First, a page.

So I’ll echo sir 1537’s gratitude for the post & quote, a revisit is in order!


        1. It is always going to be a big ask to mould so many different styles and ideas together into something cohesive. And there’s no doubt that HCTWJ fails to do this convincingly. What it does do is provide a bumpy but exhilarating ride if one is able to get on board.
          Or perhaps, as Eno said, it’s not that good after all..


          1. That penultimate sentence describes my kind of album – Eno’s on the list a few more times, he seems like the kind of guy that no two records are alike

            Liked by 1 person

  3. Oh man, one of those albums i revisit very often, and have done now for 30+ years, got it in the early 80’s – I’ve (almost) allways been an enthusiastic Fripp devotee, and as you point out, he shines on this album. But it’s not that, there is realy something very special about the album, very weird yet very catchy.

    Liked by 1 person

    1. Pleased to have struck a positive chord. With a bit of luck others might investigate its jagged charms.


  4. Really great post, though I can’t say I know any of Eno’s stuff at all (the odd track here and there, perhaps). Judging by the response, I assume this isn’t an ideal starting point, but I must admit that I’m intrigued …


    1. Glad you enjoyed the read J; Eno certainly is an intriguing artist, as you say.
      As to where to start, that’s tricky as the diversity is great both between albums and within them. Sort of inter- and intra- variety. I wrote about his first album as I’m rather interested in initial utterances, but if I was returning to Eno’s solo work (I’m excluding his collaborations with Robert Fripp here as they are a different genre) I would choose my favourite to write about: Another Green World.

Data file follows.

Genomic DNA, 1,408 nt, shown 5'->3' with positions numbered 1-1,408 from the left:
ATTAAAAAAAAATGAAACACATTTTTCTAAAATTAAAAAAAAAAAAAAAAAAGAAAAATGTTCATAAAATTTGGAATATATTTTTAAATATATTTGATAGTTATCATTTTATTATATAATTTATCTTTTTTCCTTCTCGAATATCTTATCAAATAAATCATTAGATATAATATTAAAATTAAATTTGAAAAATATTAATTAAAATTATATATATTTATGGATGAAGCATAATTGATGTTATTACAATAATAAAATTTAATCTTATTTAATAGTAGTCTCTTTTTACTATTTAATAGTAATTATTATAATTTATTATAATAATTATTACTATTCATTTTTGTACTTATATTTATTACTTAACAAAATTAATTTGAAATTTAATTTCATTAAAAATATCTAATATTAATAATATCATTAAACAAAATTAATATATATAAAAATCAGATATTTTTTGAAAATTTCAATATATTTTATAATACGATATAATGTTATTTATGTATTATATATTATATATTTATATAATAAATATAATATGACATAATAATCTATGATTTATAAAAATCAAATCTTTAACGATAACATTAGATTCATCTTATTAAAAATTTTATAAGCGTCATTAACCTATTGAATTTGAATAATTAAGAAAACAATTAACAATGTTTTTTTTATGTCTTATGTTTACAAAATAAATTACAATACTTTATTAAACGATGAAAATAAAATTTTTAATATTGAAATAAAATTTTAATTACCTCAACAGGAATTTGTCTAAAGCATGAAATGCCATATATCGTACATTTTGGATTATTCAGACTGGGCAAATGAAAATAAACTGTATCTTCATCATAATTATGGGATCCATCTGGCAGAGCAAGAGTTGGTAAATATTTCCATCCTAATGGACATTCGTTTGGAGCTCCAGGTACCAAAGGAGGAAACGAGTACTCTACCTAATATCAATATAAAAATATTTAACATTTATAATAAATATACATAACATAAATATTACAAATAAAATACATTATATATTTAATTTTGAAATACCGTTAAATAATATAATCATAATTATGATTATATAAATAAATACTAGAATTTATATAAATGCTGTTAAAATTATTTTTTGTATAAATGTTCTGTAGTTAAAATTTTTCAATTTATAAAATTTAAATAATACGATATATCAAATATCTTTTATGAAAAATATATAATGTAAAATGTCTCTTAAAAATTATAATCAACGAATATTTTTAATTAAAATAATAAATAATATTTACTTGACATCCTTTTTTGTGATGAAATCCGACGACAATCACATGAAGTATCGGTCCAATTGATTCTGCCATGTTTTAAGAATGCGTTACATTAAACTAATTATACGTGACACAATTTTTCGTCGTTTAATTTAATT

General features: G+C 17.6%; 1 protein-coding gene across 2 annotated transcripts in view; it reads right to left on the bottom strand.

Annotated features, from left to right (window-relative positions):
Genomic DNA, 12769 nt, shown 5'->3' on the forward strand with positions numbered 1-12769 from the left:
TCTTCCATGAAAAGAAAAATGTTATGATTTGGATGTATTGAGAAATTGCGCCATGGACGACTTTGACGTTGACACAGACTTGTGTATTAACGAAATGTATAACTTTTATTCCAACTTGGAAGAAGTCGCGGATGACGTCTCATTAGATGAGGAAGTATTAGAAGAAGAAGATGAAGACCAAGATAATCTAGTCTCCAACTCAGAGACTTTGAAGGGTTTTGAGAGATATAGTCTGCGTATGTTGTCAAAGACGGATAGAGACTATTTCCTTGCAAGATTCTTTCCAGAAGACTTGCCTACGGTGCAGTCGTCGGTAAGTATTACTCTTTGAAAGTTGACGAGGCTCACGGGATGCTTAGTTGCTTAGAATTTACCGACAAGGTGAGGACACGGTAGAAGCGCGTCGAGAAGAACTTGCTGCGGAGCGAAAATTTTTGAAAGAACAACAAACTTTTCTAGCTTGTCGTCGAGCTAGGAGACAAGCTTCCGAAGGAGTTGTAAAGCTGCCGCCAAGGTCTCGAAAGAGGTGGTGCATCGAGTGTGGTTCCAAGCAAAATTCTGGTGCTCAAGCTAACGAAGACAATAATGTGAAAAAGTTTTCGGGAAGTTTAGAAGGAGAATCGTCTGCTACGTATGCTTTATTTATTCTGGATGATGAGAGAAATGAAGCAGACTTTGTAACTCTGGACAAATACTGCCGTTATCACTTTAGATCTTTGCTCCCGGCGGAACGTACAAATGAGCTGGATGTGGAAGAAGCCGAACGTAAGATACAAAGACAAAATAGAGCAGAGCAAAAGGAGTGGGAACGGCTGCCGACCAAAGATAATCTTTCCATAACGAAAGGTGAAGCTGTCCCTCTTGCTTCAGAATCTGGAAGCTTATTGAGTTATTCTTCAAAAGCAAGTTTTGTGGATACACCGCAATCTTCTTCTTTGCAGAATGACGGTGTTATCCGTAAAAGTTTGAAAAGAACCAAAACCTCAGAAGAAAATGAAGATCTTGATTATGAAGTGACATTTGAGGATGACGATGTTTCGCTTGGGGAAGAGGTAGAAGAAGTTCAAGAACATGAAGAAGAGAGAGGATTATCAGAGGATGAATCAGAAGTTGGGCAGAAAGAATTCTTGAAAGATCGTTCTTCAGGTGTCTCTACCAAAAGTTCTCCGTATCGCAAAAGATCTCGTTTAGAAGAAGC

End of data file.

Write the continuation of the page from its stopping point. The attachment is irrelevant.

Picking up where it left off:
Maybe if Vinyl Connection continues into a third year we may see a piece on that one.
      Thanks for visiting and commenting J.


      1. Another Green World sounds like it would be a good starting place for a chap like me.

        … and here’s to a third year!

        Liked by 1 person

  5. “Baby’s on Fire” is high among my all-time electric guitar song faves. The overall LP for me however is one I very much desire to like but fall short — thanks much for Eno’s quote re “(thinking) that if you didn’t like something about it, it was your fault” as that describes precisely my long-held guilt over not more fully embracing it. Your post helps lift the self-imposed burden, and may even allow for a revisiting without encumbering baggage.


    1. Here’s a short para I deleted from the post:

      A halo of positive critical endorsement surrounding an album to the extent that it distorts perception? Could the album have been more aptly named The Emperor’s New Clothes?

      It’s an interesting theme. I aim for an approach that says: there’s something here if I am open to hearing it. Course it doesn’t always work; sometimes my encumbering baggage is too firmly attached!

      Hope any ‘lighter’ revisit to HCTWJ offers you something VotF. Thanks for the comment.


  6. I really enjoyed reading this review of what has to be one of my favourite Eno albums. I’m not sure why, but the track you describe as the most confronting (an assessment I can’t fault by the way) was always one that fascinated me the most musically. Must be my perverse nature that always drove me back to this particular track time and time again (bad pun intended, but honest sentiment expressed). I feel this album really was a fantastic sampler and promise of the offerings from Eno that were to come and as such deserves a great deal of regard in his impressive discography.


    1. Very pleased you enjoyed the piece Cameron, and thanks for your comments. Sampler is not at all inappropriate for HCTWJ, though his restless creativity never stood still. If you enjoy rock biographies as well as Eno’s music, I can recommend the Sheppard book.


  7. […] Original Post: February 2015 […]


  8. ‘Jets’ has a place in CB’s listening history. Loved this album, still do. ‘Beach’ is, well it’s just one of those songs that does it for me. CB will be casting his warped memory back and writing a piece on it soon. Not to try and out do you Bruce (impossible) but just my experience with this record. I have to get it out of my system

    Liked by 1 person

    1. Look forward to it!

      Liked by 1 person